Thursday, November 22, 2007

Here's hoping

The latest think tank in town obviously has no desire to make friends or perhaps even to influence people over here in Brussels. Or if it does it certainly has a strange way of going about things. The Globalisation Institute moved from London to Brussels a couple of months ago because its Director, Alex Singleton (seen to our right in a typically dignified display) spotted an obvious problem. His think tank concentrates on global trade issues, which are not decided in London but in Brussels.

However this press release may not be what the colleagues want to hear,

Abolish 12 unnecessary EU departments, urges Brussels think tank

12 European Commission government departments, known as directorate-generals, should be abolished according the Globalisation Institute, a Brussels-based think tank.

In a submission to European Commission President José Manuel Barroso, the Institute says:

“These directorate generals gobble up hundreds of millions of European taxpayers’ money without providing any meaningful benefit to the public. Abolishing them would free up money for the European Commission’s core work on the environment, trade and ensuring competition, and give scope to member states for tax cuts.

The departments that the Institute proposes scrapping include, among others, Information Society and Media; Communication; Regional Policy; and Education & Culture (which runs no schools).

In addition, the Institute proposes that three internally-focussed departments should be privatised and face competition: Informatics (the IT department), Translation (the largest translation service in the world) and the Joint Research Centre (which produces contract research to Commission departments).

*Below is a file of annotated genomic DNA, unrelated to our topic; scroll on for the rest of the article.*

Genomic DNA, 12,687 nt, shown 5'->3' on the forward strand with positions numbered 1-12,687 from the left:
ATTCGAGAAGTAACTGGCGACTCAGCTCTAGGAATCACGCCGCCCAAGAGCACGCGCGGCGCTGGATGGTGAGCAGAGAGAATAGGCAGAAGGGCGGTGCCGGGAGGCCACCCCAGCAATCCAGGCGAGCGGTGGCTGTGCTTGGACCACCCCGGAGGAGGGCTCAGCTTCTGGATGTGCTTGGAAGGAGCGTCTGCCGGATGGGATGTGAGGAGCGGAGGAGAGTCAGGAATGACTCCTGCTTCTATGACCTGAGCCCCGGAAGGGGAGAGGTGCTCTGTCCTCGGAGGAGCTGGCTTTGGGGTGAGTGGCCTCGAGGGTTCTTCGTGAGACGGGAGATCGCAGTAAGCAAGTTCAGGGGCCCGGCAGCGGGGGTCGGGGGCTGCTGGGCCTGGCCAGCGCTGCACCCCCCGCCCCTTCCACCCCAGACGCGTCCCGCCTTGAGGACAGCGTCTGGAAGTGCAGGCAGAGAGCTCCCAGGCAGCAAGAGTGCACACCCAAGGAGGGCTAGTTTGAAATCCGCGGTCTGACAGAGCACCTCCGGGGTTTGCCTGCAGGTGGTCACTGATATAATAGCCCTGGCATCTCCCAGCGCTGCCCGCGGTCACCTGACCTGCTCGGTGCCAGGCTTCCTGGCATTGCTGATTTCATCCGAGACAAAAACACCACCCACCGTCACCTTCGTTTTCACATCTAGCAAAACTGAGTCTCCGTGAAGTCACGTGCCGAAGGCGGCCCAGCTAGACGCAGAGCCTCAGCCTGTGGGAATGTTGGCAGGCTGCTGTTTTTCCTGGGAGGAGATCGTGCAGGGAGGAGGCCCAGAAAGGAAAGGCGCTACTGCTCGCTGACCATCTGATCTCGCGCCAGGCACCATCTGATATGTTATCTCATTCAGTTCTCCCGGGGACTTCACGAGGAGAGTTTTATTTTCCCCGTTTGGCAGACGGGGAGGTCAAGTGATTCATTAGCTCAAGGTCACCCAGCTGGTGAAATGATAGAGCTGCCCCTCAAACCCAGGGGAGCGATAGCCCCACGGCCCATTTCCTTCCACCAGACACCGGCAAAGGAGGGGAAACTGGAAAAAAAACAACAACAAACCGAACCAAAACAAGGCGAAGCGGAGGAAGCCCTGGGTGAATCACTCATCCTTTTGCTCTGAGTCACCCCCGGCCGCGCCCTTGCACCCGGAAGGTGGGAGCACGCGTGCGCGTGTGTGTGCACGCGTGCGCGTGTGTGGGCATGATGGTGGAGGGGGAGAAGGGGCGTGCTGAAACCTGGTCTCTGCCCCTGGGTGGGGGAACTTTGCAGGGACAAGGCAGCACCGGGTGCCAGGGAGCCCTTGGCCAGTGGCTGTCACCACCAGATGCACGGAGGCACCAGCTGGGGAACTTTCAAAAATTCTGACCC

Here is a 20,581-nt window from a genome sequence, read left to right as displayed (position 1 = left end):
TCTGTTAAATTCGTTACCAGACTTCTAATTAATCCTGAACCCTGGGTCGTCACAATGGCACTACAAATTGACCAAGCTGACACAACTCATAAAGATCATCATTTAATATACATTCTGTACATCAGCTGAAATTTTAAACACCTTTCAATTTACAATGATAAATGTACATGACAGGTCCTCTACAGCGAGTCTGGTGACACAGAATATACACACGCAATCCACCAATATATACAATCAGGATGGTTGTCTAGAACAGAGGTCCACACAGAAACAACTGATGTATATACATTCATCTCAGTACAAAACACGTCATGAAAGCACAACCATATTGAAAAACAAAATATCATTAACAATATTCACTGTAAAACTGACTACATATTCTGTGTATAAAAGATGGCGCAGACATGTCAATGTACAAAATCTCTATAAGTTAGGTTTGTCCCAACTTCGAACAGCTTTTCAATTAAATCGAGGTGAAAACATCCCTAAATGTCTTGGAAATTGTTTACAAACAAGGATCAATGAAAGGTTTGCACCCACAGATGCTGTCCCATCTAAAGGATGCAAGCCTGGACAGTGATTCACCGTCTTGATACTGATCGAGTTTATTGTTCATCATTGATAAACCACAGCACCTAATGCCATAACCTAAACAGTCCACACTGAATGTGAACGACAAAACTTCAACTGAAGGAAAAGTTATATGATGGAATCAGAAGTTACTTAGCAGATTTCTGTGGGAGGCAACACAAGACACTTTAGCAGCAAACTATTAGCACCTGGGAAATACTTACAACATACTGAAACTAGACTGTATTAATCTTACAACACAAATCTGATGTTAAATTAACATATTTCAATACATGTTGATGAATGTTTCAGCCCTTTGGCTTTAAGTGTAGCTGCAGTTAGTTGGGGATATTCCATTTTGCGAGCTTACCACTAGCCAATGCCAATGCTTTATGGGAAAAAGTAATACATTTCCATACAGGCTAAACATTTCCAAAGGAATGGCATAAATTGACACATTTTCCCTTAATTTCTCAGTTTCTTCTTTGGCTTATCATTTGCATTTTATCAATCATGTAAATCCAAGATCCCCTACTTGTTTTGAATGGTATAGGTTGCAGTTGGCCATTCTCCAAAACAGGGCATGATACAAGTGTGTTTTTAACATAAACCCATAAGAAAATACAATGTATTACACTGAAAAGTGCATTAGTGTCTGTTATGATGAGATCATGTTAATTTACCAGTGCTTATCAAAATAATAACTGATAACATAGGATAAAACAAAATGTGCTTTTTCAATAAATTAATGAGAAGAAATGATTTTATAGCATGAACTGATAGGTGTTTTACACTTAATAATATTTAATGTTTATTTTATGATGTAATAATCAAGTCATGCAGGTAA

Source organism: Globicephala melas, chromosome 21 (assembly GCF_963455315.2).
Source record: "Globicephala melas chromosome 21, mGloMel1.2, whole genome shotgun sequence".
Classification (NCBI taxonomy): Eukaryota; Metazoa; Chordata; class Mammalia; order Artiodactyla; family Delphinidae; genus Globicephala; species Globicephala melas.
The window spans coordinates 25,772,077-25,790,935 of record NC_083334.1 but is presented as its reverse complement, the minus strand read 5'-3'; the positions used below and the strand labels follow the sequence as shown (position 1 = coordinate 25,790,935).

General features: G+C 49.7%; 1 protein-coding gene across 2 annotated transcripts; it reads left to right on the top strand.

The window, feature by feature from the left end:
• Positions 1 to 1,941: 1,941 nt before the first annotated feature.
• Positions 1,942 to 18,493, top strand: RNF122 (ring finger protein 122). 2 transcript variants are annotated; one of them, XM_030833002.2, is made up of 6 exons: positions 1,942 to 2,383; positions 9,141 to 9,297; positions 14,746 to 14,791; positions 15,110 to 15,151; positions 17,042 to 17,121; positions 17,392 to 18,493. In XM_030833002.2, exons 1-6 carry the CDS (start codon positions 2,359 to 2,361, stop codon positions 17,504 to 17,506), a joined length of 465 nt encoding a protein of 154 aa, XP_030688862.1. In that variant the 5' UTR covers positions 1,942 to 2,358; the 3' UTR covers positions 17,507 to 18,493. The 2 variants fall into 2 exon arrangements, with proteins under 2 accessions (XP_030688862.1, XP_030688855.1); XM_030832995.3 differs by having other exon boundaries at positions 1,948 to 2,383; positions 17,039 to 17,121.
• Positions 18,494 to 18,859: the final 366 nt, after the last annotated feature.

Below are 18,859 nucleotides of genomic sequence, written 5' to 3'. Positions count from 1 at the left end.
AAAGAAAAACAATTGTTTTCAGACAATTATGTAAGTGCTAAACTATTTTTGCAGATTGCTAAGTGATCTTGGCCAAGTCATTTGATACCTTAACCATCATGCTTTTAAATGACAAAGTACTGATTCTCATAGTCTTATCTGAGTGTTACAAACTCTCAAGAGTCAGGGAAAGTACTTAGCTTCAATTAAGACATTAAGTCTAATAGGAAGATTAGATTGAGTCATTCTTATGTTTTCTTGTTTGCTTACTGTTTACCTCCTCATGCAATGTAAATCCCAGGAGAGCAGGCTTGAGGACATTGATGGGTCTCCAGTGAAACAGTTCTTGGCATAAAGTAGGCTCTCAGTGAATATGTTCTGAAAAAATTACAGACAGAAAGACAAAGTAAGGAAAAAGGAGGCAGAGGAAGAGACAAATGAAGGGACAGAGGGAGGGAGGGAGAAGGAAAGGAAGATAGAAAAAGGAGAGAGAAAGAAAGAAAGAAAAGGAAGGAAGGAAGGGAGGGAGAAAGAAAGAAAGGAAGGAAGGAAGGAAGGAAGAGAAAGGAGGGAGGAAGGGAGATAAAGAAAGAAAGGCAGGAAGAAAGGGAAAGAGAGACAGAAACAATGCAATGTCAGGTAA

The proposals would reduce directly-employed staff in the Commission by 10716.

According to Alex Singleton, President of the Globalisation Institute:
“The Commission is in desperate need of reform. As we move from yesterday’s outdated vision of the “European Project”, it’s time to get rid of these wholly unnecessary departments. We cannot afford the overhead of so many needless bureaucrats in Brussels.”

The report can be read here

Of course my only criticism of the report is that it lacks ambition. How about the Committee of the Regions, the European Social and Economic Committee. Oh I could go on.


Anonymous said...

Brussels is too consensus-based. I think the Globalisation Institute has done the right thing here, saying something that in Brussels might be thought of as on the edge of insanity. But, you never know, a couple of years from now it might just be on the edge of policy.

Elaib Harvey said...

On a similar theme talking about EU withdrawal was an anathema only a short time ago. Today it is gaining respectability.

Anonymous said...

The respectability of EU withdrawal itself is not in doubt. The problem is those who represent it.

Likewise the Globalistation Institute badly represents its own case through its report. Its argument for abolishing the Regional Policy DG is that the Commission is geographically far away from many regions. Someone should tell the author that it is never a good idea to build your arguments around your conclusions.

Out of curiosity, how is the Institute funded?

Elaib Harvey said...

Ouch, but I take your point. However even here things are changing. Look at people like Ashley Mote and then look at people like Tim Congdon. That is a qualitative improvement in anybody's book.

ON The GI's funding, I am really not sure. It appears to be run out of Singleton's friont room, so however it is funded, it is not funded to any great extent. I have asked him about this, and he is niot evasive exactly but feels no need to tell me. He claims that it is mostly , that is well over 50% small personal donations rather than corporate donations. But hard details, I have none.